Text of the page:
October 08, 2010
Moshe A. Milevsky
At first thought, there is nothing quite as comforting as the safety of government bonds. You’re guaranteed to get your money back when they mature, the coupons are paid on a regular basis, the risk of default is miniscule and if you are in a pinch, you can always sell them for cash.
And yet, I really don’t like bonds and don’t own any. Why not? Here are six reasons and if any my arguments resonate, you should consider lightening up on your bond holdings as well.
1. Investing in yourself
Many people think that the largest investment they have is their retirement savings plan, or perhaps a house, or cottage. But the biggest investment is really you. The income, wages and salary you will earn over the next 10, 20 or 30 years of working life can be viewed as coupons. You and your earning capacity are the bond. Or, think of yourself as a gold mine or oil well with decades of remaining reserves.
The safer or more secure your job, the bigger the bond quotient. In other words, at the age of 42 I already own tons of bonds, they just aren’t traded.
2. Avoiding double jeopardy
Almost a decade ago, I did some research on the best way to buy a home and in particular whether it was better to get a long term or short term mortgage. After a lot of number crunching, the clear winner was a floating rate, short term mortgage. It could save thousands of dollars on a typical mortgage.
I put my money where my research mouth is and use a floating rate line of credit instead of a fixed rate, long term mortgage to finance the purchase of my home. That leaves me exposed to the risk that rates will rise sharply and my interest costs will increase. But I am willing to live with the risk.
My main point is that I am not willing to expose my investments, which are assets, to that same risk as the mortgage on my house, which is a liability. Here’s why: If I own bonds and interest rates go up, the value of the bonds go down. But I am already exposed to that risk with my line of credit. Why go for double jeopardy?
3. The tax bite
The interest on a bond is taxed at your full marginal tax rate. In Ontario that rate can get as high as 47 per cent if you are in the top bracket which kicks in at incomes above $127,000 per year. So, basically half the income from the bond is being taken away. Some countries exempt government bond coupons from full or partial taxation; not so in Canada. So, this is another reason why I avoid this type of income. Some would argue that you should keep bonds in your RRSP, but I disagree. See below. I prefer unrealized capital gains, or dividends. They get preferential tax treatment.
4. Long run vs. short run
A critical question when saving is: when do you need the money back? Is it a rainy day fund? A down payment for a house or cottage? For retirement? Emergency cash reserves should be sitting in short term things like money market funds and savings accounts and a change in interest rates shouldn’t have a meaningful impact on its value.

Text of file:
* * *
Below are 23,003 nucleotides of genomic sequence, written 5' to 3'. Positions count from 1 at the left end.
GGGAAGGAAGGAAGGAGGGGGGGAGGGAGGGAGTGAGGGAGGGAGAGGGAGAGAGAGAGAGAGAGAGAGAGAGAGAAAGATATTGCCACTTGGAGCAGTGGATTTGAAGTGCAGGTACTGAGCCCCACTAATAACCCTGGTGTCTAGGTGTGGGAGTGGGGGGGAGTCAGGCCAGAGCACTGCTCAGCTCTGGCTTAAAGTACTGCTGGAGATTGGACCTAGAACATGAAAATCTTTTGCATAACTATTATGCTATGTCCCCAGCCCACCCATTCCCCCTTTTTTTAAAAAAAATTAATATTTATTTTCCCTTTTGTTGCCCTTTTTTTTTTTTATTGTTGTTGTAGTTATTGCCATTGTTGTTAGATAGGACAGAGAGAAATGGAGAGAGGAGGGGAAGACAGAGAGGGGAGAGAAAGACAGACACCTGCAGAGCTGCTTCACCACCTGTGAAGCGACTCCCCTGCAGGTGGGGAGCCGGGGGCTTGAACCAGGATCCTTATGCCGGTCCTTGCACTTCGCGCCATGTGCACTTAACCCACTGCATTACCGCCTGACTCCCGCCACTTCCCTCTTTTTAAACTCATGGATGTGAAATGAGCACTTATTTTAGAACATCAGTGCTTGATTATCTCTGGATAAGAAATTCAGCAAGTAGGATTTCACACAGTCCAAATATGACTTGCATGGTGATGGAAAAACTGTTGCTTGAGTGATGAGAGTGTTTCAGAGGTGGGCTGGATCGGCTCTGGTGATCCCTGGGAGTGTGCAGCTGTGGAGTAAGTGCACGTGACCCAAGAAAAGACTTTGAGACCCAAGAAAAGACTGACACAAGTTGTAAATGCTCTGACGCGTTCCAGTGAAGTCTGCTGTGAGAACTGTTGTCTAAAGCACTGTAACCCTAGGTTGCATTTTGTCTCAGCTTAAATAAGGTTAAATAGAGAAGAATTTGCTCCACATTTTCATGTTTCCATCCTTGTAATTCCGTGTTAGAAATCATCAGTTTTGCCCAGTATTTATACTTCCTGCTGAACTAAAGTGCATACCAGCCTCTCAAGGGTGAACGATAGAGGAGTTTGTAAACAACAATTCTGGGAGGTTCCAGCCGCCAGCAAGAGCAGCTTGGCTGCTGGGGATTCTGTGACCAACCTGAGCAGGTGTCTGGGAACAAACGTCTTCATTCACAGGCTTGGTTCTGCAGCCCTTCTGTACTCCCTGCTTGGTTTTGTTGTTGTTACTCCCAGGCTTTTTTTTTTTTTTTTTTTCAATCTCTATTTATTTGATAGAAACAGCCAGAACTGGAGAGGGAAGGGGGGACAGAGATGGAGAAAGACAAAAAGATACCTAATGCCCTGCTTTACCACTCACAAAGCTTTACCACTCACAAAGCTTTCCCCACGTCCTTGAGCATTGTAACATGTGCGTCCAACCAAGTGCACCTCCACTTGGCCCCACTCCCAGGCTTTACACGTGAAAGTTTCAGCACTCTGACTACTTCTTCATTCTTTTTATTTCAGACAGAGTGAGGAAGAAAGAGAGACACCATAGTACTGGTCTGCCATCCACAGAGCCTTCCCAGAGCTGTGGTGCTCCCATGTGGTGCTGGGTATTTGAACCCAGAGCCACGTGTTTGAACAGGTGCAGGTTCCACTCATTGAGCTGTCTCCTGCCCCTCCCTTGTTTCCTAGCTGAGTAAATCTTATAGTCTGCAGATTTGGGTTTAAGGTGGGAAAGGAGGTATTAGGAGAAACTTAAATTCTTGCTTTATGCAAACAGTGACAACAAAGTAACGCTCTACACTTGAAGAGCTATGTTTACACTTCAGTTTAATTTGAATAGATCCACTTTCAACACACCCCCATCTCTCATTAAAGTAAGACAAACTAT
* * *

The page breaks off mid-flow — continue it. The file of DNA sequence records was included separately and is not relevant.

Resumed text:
This is why my retirement money is all in a portfolio of global stocks. For the truly long-run, I want to own a piece of the global economy because I believe the eventual growth and profitability of these companies will return far more than a fixed-interest bond.
5. Inflation is a worry
Most bonds and bond funds pay coupons in today’s dollars, which means you are being repaid in dollars that depreciate over time. For example, suppose you have a five-year bond that pays $100 a year. The $100 in year five has less buying power than the $100 in year one.
I would also argue that a bond isn’t really giving your money back at maturity. It is only giving you yesterday’s money back.
Inflation-linked bonds do offer protection but the measure of inflation is defined by the same government that has to make the payments. Who’s going to get the better deal? That conflict of interest worries me.
6. Defined benefit pensions
My final reason for not owning bonds is a sore topic for many Canadians. I am fortunate enough to have a defined benefit pension. This sort of plan guarantees a monthly payment and is not to be confused with a defined contribution plan which has no guarantees and where you are at mercy of the market and even scarier, possibly professional investment managers.
My pension promises me payments for the rest of my life – just like coupons on a bond. So, there it is again, I already have some bonds. Why do I need any more?
None of these six reasons include any guesses about where interest rates are headed, and what the Bank of Canada plans on doing over the next few months. Rather, my arguments are about taking a very close look at your personal balance sheet and making sure that your decisions account for all the moving parts in your financial life. So, if any of the above reasons resonate, then perhaps its time to lighten up on the bonds.
Moshe A. Milevsky is a professor at York University’s Schulich School of Business. His latest book is Pensionize Your Nest Egg.